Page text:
Activity at Jadid. Earthquake swarms were recorded in December 2012, May 2013, and September 2013 (figure 7b) in the area around the Zubair islands. Six earthquakes with magnitudes less than 4 were detected to the east of the Zubair islands two days before the eruption was noticed. A MODVOLC thermal alert of a single pixel on 28 September 2013 local time (2320 UTM on 27 September) was followed by an SO2 plume detected by the Ozone Monitoring Instrument (OMI) on 28 and 29 September 2013 (figure 9).
|Figure 9. The first SO2 plumes from the Jadid Island eruption at Zubair on 28 and 29 September 2013. Courtesy of NASA GSFC (Goddard Space Flight Center).|
The first optical imagery of the eruption (figure 10), reported by Xu et al. (2015), was acquired on 29 September 2013 and shows discolored seawater and a plume rising from the sea surface NW of Saba Island (figure 10g). A new island is visible in a 23 October 2013 image (figure 10h) with a 0.8-km-diameter cone at its center. Its final appearance was a near circular shape with a diameter of ~0.9 km and subaerial size of ~ 0.68 km2 (figure 10j). Its size had decreased slightly from erosion by 24 February 2014 to 0.67 km2.
No further MODVOLC thermal alert pixels were recorded in the area, but SO2 anomalies were intermittently observed by the OMI satellite instrument until 16 October 2013. Additional optical imagery that showed the eruption was reported by Xu et al. (2015) until 20 November 2013. Google Earth imagery confirmed the presence of two new islands in the Zubair group by 2014 (figure 11).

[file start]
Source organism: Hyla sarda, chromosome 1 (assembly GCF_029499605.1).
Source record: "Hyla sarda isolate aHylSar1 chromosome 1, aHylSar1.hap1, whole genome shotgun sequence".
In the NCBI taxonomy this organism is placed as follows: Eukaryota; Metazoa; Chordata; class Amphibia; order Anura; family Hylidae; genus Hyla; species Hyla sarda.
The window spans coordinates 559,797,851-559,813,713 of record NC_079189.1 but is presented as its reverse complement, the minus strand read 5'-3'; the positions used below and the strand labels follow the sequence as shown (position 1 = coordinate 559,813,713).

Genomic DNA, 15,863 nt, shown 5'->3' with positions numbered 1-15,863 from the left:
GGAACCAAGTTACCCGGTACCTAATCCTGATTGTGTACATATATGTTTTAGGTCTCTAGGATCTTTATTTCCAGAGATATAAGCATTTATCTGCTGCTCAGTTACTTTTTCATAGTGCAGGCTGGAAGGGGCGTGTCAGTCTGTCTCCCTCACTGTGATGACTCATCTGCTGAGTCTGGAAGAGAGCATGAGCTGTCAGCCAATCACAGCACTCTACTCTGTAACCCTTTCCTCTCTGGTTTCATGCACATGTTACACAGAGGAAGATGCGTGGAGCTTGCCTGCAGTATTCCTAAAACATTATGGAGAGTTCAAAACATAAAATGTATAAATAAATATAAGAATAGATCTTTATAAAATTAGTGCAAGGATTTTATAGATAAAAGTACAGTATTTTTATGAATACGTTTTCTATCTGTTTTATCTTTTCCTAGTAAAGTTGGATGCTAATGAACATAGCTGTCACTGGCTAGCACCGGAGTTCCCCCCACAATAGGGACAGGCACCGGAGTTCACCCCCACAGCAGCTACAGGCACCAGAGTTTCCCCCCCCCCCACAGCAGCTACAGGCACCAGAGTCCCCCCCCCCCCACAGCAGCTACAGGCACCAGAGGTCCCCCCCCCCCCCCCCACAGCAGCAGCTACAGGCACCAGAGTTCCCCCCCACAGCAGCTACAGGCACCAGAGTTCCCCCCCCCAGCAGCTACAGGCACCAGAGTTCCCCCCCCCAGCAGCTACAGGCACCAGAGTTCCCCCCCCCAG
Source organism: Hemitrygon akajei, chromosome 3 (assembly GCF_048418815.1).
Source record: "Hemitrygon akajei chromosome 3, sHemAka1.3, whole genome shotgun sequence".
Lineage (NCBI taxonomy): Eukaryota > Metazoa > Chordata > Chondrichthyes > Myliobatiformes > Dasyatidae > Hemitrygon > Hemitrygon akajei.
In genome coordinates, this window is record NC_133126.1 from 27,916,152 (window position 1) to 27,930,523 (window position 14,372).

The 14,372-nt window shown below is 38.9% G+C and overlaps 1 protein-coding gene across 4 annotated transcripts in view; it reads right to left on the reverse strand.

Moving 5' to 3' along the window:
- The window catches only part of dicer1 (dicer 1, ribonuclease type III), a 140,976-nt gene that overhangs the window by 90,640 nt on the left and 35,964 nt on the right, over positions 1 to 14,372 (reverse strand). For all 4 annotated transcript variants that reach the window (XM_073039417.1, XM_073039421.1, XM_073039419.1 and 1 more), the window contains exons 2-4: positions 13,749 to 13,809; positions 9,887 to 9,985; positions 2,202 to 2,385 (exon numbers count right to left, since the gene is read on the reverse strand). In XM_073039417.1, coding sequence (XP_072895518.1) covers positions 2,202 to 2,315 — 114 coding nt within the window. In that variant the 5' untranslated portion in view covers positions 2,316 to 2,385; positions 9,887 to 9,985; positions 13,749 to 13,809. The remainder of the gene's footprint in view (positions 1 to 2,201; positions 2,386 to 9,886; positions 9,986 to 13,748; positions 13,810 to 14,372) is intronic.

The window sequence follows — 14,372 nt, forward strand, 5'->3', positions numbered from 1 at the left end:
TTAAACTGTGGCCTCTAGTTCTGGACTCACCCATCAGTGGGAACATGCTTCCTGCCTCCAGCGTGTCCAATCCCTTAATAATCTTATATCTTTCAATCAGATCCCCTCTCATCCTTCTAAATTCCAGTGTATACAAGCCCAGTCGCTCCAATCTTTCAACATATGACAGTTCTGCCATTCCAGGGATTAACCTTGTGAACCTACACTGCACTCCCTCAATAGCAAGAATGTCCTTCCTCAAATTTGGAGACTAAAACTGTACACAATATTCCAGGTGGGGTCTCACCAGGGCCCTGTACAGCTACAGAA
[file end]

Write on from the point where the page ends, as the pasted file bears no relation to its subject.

|Figure 11. Google Earth imagery dated 30 December 2014 showing two new islands in the Zubair Archipelago. Sholan emerged between December 2011 and January 2012, and Jadid emerged between September and November 2013. Courtesy of Google Earth.|
References: Xu, W., Ruch, J., and Jonsson, S., 2015, Birth of two volcanic islands in the southern Red Sea. Nature Communications 6:7104. doi: 10.1038/ncomms8104 (2015).
Geologic Background. The 5-km-long Jebel Zubair Island is the largest of a group of small islands and submerged shoals that rise from a shallow platform in the Red Sea rift. The platform and eruptive vents forming the islands and shoals are oriented NNW-SSE, parallel to the rift. An early explosive phase was followed by a brief period of marine erosion, then by renewed explosive activity accompanied by the extrusion of basaltic pahoehoe lava flows. This latest phase of activity occurred on the morphologically youngest islands of Zubair, Centre Peak, Saba, and Haycock. Historical explosive activity was reported from Saddle Island in the 19th century. Spatter cones and pyroclastic cones were erupted along fissures that form the low spine of Zubair Island. Eruptions that began in late 2011 built two new islands, increasing the total number in the group to 12.
Information Contacts: Hawai'i Institute of Geophysics and Planetology (HIGP), MODVOLC Thermal Alerts System, School of Ocean and Earth Science and Technology (SOEST), Univ. of Hawai'i, 2525 Correa Road, Honolulu, HI 96822, USA (URL: http://modis.higp.hawaii.edu/, http://modis.higp.hawaii.edu/cgi-bin/modisnew.cgi); NASA Goddard Space Flight Center (NASA/GSFC), Global Sulfur Dioxide Monitoring Page, Atmospheric Chemistry and Dynamics Laboratory, Goddard, Maryland, USA (URL: https://so2.gsfc.nasa.gov/); Google Earth (URL: https://www.google.com/earth/).